Kilimanjaro is very popular with both experienced hikers and first time adventurers because it is considered to be the easiest of the seven summits. Scaling the mountain requires no technical skills or equipment, such as rope, harness, crampons or ice axe. Therefore, it is a hiking or “walk up” peak, not a mountaineering or climbing peak.
Kilimanjaro is not only Africa’s tallest peak, but also the world’s tallest free standing mountain. The summit, named Uhuru Point, is 5,895 meters (19,341 feet) above sea level.
These are formed in a process called plate tectonics. Below the ground, Earth’s crust is made up of multiple tectonic plates. These plates have been moving since the beginning of time due to geologic activity.
When plates push against each other, the edges crumple, forcing slabs of rock into the air. These are known as fold mountains and are the most common type of mountain. A fault-block mountain range is caused when a fault (crack) in the Earth’s crust pushes blocks of rock up between two tectonic plates. The uplifted blocks become block mountains.
Free standing mountains like Kilimanjaro are usually a result of volcanic activity. Volcanic mountains are formed when molten rock erupts, and piles upon the surface.
Mount Kilimanjaro lies just 205 miles from the equator, in the country of Tanzania. When early explorers reported seeing glaciers on the top of Kilimanjaro, people did not believe them as they thought it was impossible for ice to form so close to the hot, equatorial sun. Scientists now believe that the glaciers shrink and then regrow during the planet’s ice ages.
As mentioned above, Kilimanjaro was formed from volcanic activity. However, the mountain once had three volcanic cones – kibo, shira and mawenzi.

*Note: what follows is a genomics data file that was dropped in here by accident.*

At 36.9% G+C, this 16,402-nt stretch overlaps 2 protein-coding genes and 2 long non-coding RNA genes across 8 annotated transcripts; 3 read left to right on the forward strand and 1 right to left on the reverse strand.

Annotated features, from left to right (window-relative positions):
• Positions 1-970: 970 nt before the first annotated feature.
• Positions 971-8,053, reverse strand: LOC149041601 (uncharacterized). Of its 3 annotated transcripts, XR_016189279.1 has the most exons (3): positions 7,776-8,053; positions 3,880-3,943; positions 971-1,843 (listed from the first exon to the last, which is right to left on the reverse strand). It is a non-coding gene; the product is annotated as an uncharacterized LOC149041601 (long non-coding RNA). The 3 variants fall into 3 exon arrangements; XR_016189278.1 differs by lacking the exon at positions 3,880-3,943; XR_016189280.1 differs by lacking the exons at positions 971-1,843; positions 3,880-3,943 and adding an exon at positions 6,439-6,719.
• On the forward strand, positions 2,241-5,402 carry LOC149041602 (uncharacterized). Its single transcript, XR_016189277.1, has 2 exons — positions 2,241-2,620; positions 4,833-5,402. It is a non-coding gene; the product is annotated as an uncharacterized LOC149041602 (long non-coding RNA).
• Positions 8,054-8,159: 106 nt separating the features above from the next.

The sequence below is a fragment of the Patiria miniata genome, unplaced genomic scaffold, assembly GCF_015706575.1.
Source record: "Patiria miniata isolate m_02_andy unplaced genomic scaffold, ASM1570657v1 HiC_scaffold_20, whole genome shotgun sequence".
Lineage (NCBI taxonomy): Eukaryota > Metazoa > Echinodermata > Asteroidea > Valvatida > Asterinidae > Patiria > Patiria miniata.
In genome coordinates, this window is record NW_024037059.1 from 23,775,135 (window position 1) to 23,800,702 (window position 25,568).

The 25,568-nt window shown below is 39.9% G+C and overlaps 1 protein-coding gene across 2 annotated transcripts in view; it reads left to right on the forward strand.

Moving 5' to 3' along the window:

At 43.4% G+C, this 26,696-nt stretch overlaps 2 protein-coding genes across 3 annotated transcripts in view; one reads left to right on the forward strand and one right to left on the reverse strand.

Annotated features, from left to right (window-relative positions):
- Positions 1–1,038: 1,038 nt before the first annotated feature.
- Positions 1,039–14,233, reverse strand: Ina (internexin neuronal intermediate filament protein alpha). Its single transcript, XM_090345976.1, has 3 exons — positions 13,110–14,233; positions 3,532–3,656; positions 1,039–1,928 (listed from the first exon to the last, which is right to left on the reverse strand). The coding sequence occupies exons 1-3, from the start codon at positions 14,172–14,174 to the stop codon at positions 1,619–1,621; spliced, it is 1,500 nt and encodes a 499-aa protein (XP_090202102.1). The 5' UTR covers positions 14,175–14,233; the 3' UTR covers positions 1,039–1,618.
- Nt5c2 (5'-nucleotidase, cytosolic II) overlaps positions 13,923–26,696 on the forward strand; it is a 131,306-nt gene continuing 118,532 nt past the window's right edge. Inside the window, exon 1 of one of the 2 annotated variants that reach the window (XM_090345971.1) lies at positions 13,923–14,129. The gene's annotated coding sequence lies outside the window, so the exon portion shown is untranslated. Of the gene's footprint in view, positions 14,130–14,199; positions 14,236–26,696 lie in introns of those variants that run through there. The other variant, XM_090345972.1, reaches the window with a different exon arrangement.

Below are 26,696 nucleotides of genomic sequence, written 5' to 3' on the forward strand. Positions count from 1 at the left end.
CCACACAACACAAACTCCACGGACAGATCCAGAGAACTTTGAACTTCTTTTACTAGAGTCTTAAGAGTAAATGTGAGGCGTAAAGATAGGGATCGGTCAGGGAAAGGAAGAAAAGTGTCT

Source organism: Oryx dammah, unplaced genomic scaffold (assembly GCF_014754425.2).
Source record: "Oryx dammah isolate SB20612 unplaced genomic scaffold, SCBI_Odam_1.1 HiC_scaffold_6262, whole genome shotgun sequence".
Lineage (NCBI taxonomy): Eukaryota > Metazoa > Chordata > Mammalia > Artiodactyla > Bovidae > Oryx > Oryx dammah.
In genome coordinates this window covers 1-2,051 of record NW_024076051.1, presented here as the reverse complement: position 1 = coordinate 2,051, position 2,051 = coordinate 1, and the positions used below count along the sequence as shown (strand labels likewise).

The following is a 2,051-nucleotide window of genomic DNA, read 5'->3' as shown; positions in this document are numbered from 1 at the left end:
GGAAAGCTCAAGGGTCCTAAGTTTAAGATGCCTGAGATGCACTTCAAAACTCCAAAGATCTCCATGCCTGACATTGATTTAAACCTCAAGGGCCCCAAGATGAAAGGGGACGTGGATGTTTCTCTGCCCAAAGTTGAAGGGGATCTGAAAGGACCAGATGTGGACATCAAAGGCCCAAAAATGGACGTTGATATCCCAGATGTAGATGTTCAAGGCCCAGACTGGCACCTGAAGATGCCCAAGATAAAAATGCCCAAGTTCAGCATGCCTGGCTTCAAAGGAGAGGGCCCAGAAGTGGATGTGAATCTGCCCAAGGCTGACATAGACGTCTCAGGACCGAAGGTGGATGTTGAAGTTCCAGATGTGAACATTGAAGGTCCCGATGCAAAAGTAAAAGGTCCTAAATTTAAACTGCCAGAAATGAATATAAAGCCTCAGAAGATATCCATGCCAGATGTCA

- Kibo (19,340’/5,895m)
- Mawenzi (16,893’/5,149m)
- Shira (13,000’/3,962m)
Kibo is the tallest cone and also the central cone. This is where Kilimanjaro’s summit lies. It was formed 460,000 years ago.
Mawenzi is a craggy peak that ranks as the third highest peak in Africa, after Kibo and Mount Kenya (12,549’/3825m). You will have good views of Mawenzi on the Rongai and Northern Circuit routes.
Shira is no longer a peak. It is estimated to have been about 16,000 feet high before it collapsed, creating the Shira Plateau on the western side of the mountain. The Machame, Lemosho and Shira routes trek across this feature.
While climbing Kilimanjaro, trekkers will experience five distinct ecological zones on their way to the top. These include:
- Bushland/Cultivated Zone: 2,600′-6,000’/800m-1,800m
- Rainforest Zone: 6,000′-9,200’/1,800m-2,800m
- Heath/Moorland Zone: 9,200′-13,200’/2,800m-4,000m
- Alpine Desert Zone: 13,200′-16,500’/4,000m-5,000m
- Arctic Zone:16,500’+/5,000m+
Weather conditions near the base of the mountain tend to be tropical to semi-temperate and are relatively stable all year round. The lower plains are hot and dry. As one heads away from the bushland towards the rainforest, conditions become increasingly warm and humid.
Each zone gets colder and drier as the elevation increases. Plant and animal life also disappear with the rise in altitude through the heath and alpine desert zones.
The summit is in the arctic zone, characterized by ice and rock. At this altitude, categorized as “extreme”, there can be no permanent human habitation as the body is in a state of deterioration (short exposures are OK).